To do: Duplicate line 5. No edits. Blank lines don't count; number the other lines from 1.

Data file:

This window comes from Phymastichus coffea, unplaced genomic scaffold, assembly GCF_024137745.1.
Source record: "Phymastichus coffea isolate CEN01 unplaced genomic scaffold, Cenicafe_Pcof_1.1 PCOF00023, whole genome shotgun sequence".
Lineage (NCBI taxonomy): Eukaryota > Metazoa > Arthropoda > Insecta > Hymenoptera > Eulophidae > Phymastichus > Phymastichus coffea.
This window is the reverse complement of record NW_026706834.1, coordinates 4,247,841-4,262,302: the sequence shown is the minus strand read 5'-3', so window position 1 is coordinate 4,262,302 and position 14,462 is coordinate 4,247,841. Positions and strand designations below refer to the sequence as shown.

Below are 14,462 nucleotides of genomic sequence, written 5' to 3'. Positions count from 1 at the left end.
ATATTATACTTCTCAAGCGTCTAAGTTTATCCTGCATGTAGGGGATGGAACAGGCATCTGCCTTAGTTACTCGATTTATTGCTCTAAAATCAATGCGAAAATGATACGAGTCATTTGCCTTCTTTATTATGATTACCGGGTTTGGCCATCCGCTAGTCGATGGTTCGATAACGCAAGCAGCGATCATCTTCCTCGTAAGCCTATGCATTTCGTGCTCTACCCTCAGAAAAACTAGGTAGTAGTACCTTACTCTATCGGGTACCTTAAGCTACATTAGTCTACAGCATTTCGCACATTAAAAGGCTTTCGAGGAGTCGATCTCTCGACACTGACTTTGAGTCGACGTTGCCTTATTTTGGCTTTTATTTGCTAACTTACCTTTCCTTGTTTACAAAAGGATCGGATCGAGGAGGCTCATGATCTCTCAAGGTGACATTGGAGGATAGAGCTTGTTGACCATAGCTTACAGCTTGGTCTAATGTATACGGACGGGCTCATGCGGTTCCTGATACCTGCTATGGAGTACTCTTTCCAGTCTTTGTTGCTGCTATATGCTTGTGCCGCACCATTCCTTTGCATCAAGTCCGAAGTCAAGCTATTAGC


Below are 14,462 nucleotides of genomic sequence, written 5' to 3'. Positions count from 1 at the left end.